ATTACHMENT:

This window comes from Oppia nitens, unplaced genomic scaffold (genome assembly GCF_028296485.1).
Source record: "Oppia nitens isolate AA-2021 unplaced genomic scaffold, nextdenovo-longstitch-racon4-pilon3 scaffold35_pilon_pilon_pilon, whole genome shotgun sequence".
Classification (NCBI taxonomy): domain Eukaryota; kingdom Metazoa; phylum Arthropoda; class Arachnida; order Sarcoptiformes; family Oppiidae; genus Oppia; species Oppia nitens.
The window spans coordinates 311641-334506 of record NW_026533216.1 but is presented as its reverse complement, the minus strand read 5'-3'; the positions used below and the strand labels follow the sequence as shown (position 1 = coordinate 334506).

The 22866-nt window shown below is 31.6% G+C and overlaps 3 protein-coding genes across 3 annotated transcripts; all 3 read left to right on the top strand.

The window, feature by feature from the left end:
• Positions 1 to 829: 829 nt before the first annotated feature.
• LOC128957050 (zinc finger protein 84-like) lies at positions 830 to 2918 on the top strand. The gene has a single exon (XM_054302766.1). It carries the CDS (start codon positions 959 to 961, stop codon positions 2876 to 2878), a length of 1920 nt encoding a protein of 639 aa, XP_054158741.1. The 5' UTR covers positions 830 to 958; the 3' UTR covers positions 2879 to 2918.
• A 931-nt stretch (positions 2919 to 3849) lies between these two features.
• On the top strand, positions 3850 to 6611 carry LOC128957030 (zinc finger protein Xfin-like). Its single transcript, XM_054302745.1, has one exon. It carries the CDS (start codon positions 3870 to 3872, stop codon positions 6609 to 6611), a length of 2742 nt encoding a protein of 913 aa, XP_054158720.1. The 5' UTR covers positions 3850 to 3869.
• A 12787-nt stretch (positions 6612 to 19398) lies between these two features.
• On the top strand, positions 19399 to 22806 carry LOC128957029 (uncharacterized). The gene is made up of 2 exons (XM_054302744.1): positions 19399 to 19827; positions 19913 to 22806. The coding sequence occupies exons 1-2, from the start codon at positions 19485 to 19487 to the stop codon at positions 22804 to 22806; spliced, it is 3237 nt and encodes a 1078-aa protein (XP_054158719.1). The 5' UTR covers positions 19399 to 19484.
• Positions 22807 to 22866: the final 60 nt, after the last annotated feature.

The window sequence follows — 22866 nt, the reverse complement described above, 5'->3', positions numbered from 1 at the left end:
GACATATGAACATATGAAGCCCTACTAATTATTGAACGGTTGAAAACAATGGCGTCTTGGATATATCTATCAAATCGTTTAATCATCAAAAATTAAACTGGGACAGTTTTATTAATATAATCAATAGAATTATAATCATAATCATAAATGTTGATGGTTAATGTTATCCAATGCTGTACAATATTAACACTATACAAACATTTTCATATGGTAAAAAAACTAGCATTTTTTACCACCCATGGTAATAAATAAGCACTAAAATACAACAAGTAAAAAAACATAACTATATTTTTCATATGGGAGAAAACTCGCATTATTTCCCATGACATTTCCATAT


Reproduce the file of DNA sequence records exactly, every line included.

This window comes from Oppia nitens, unplaced genomic scaffold (genome assembly GCF_028296485.1).
Source record: "Oppia nitens isolate AA-2021 unplaced genomic scaffold, nextdenovo-longstitch-racon4-pilon3 scaffold35_pilon_pilon_pilon, whole genome shotgun sequence".
Classification (NCBI taxonomy): domain Eukaryota; kingdom Metazoa; phylum Arthropoda; class Arachnida; order Sarcoptiformes; family Oppiidae; genus Oppia; species Oppia nitens.
The window spans coordinates 311641-334506 of record NW_026533216.1 but is presented as its reverse complement, the minus strand read 5'-3'; the positions used below and the strand labels follow the sequence as shown (position 1 = coordinate 334506).

The 22866-nt window shown below is 31.6% G+C and overlaps 3 protein-coding genes across 3 annotated transcripts; all 3 read left to right on the top strand.

The window, feature by feature from the left end:
• Positions 1 to 829: 829 nt before the first annotated feature.
• LOC128957050 (zinc finger protein 84-like) lies at positions 830 to 2918 on the top strand. The gene has a single exon (XM_054302766.1). It carries the CDS (start codon positions 959 to 961, stop codon positions 2876 to 2878), a length of 1920 nt encoding a protein of 639 aa, XP_054158741.1. The 5' UTR covers positions 830 to 958; the 3' UTR covers positions 2879 to 2918.
• A 931-nt stretch (positions 2919 to 3849) lies between these two features.
• On the top strand, positions 3850 to 6611 carry LOC128957030 (zinc finger protein Xfin-like). Its single transcript, XM_054302745.1, has one exon. It carries the CDS (start codon positions 3870 to 3872, stop codon positions 6609 to 6611), a length of 2742 nt encoding a protein of 913 aa, XP_054158720.1. The 5' UTR covers positions 3850 to 3869.
• A 12787-nt stretch (positions 6612 to 19398) lies between these two features.
• On the top strand, positions 19399 to 22806 carry LOC128957029 (uncharacterized). The gene is made up of 2 exons (XM_054302744.1): positions 19399 to 19827; positions 19913 to 22806. The coding sequence occupies exons 1-2, from the start codon at positions 19485 to 19487 to the stop codon at positions 22804 to 22806; spliced, it is 3237 nt and encodes a 1078-aa protein (XP_054158719.1). The 5' UTR covers positions 19399 to 19484.
• Positions 22807 to 22866: the final 60 nt, after the last annotated feature.

The window sequence follows — 22866 nt, the reverse complement described above, 5'->3', positions numbered from 1 at the left end:
GACATATGAACATATGAAGCCCTACTAATTATTGAACGGTTGAAAACAATGGCGTCTTGGATATATCTATCAAATCGTTTAATCATCAAAAATTAAACTGGGACAGTTTTATTAATATAATCAATAGAATTATAATCATAATCATAAATGTTGATGGTTAATGTTATCCAATGCTGTACAATATTAACACTATACAAACATTTTCATATGGTAAAAAAACTAGCATTTTTTACCACCCATGGTAATAAATAAGCACTAAAATACAACAAGTAAAAAAACATAACTATATTTTTCATATGGGAGAAAACTCGCATTATTTCCCATGACATTTCCATAT